Microsoft Office Tutorials and References
In Depth Information
Using Operators in Formulas
h The following formula returns TRUE if the value in cell A1 is less than or equal to the value
in cell A2. Otherwise, it returns FALSE:
=A1<=A2
h The next formula returns TRUE if the value in cell A1 does not equal the value in cell A2.
Otherwise, it returns FALSE:
=A1<>A2
h Unlike some other spreadsheets (such as Lotus 1-2-3), Excel doesn’t have logical AND
and OR operators. Rather, you use functions to specify these types of logical operators.
For example, this formula returns TRUE if cell A1 contains either 100 or 1000:
=OR(A1=100,A1=1000)
This last formula returns TRUE only if both cell A1 and cell A2 contain values less than 100:
=AND(A1<100,A2<100)
Operator precedence
You can (and should) use parentheses in your formulas to control the order in which the
calculations occur. As an example, consider the following formula that uses references to named cells:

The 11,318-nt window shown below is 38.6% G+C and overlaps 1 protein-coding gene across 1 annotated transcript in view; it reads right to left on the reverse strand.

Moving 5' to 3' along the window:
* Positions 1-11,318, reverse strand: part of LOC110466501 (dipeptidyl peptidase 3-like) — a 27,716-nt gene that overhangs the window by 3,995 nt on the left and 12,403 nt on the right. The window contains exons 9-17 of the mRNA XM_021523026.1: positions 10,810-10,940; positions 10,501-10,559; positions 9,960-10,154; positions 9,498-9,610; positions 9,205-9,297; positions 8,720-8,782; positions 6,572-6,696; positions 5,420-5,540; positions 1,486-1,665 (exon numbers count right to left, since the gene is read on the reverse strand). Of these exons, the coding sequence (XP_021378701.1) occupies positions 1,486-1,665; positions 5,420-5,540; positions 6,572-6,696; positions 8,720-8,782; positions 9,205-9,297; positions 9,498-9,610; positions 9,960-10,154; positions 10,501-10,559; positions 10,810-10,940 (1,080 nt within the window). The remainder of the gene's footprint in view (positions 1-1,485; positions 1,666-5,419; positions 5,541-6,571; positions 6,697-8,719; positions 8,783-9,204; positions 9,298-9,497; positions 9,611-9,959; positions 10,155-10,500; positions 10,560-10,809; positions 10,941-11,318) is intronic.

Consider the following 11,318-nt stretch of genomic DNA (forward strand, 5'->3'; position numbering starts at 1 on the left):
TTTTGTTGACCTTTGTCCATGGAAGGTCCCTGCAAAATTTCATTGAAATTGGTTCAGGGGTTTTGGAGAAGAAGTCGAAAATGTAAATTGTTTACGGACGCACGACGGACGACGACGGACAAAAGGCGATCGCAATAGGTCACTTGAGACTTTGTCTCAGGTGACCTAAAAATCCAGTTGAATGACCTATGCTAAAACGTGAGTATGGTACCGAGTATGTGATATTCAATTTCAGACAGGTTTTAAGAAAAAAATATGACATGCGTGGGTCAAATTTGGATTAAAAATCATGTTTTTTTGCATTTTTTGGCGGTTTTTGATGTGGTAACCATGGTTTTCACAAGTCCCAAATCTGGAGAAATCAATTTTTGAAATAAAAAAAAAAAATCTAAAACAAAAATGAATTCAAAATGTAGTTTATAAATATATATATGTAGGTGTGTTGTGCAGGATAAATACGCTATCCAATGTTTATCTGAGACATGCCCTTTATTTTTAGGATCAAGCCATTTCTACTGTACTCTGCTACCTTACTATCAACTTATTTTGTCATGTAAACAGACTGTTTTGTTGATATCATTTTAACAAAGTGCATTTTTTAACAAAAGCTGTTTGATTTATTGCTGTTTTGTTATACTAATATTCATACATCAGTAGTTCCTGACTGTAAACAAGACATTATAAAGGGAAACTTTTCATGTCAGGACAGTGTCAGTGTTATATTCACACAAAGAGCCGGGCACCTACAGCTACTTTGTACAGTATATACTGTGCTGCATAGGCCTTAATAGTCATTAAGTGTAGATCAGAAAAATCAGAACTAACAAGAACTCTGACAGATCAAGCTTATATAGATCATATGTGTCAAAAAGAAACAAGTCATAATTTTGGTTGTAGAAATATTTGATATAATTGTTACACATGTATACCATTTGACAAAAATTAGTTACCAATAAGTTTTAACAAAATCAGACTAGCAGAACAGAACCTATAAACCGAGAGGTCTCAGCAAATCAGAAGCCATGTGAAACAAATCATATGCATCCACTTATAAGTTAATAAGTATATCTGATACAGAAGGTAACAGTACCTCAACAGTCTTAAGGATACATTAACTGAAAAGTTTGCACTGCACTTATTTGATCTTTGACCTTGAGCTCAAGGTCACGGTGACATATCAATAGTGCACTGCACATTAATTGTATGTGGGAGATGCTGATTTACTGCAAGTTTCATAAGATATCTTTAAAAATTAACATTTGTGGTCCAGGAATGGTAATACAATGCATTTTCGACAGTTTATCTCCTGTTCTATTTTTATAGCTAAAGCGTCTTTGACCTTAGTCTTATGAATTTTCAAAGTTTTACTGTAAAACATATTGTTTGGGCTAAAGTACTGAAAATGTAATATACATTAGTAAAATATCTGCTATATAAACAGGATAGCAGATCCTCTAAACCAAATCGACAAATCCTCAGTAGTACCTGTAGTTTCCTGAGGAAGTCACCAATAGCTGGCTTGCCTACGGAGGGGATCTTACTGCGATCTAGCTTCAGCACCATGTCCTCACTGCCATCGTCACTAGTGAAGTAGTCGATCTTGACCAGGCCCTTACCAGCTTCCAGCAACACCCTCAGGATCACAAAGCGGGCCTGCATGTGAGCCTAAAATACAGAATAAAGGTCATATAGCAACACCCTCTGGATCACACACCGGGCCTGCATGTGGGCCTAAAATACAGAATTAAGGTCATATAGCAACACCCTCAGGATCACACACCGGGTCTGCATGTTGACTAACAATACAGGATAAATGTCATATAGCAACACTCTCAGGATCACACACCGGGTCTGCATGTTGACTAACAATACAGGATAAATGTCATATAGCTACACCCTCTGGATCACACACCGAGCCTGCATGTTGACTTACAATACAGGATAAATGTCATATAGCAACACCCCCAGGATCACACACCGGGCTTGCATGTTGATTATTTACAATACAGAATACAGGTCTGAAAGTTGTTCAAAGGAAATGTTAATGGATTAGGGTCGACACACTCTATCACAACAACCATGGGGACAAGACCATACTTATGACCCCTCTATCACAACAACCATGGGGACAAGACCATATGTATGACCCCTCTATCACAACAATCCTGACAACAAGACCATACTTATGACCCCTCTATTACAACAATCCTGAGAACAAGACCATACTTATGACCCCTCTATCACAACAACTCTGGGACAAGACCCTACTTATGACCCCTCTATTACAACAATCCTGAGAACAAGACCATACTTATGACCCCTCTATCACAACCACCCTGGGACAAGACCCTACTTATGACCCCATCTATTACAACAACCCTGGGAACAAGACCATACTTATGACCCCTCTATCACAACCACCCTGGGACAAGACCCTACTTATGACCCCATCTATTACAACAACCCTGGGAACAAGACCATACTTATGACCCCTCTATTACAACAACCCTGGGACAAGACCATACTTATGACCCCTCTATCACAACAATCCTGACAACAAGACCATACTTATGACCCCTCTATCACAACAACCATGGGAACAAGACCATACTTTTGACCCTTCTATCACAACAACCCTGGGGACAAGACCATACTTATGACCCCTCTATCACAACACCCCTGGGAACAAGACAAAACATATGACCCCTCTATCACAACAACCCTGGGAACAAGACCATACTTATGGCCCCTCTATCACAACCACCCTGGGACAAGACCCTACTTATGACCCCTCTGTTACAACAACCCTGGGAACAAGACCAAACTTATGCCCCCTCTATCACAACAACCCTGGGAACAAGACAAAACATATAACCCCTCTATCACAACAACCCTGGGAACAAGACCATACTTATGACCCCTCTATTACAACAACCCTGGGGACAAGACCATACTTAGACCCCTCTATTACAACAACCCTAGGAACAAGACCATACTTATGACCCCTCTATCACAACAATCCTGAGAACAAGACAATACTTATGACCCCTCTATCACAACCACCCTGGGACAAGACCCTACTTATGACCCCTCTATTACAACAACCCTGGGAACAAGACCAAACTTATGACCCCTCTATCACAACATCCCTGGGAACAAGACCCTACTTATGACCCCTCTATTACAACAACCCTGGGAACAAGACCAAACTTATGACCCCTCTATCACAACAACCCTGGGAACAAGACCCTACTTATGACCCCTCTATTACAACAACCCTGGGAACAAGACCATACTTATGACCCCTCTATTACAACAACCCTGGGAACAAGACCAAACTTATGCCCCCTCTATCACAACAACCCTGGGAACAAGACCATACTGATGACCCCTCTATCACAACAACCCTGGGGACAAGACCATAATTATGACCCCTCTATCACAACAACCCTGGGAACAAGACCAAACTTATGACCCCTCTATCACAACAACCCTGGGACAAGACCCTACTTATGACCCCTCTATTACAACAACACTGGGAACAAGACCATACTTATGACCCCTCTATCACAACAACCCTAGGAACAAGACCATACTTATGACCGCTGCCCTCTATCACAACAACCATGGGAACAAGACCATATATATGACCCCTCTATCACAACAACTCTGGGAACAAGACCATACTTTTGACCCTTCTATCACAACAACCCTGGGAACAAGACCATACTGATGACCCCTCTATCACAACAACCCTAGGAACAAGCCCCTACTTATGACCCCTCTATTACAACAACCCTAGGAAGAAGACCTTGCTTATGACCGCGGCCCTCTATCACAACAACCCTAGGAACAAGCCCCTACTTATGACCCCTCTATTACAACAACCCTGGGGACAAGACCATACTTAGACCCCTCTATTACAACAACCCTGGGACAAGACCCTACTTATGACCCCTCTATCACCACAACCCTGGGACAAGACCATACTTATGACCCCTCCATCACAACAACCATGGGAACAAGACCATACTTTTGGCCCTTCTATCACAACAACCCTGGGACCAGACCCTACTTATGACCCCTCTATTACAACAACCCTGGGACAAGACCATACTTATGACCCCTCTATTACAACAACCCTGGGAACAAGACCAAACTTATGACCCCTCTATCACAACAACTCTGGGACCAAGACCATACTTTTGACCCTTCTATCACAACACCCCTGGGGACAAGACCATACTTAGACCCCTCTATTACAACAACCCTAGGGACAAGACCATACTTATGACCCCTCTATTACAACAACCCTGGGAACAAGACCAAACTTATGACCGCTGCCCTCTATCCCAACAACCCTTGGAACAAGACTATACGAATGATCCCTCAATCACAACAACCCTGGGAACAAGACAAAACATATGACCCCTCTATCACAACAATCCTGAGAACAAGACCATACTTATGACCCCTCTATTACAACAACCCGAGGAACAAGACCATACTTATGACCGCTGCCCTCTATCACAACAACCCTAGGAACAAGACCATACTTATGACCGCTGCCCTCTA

=Income–Expenses*TaxRate
The goal is to subtract expenses from income and then multiply the result by the tax rate. But, if
you enter the preceding formula, you discover that Excel computes the wrong answer. The
formula multiplies expenses by the tax rate and then subtracts the result from the income. In other
words, Excel does not necessarily perform calculations from left to right (as you might expect).
The correct way to write this formula is
=(Income–Expenses)*TaxRate
To understand how this works, you need to be familiar with operator precedence — the set of
rules that Excel uses to perform its calculations. Table 2-3 lists Excel’s operator precedence.
Operations are performed in the order listed in the table. For example, multiplication is
performed before subtraction.
 
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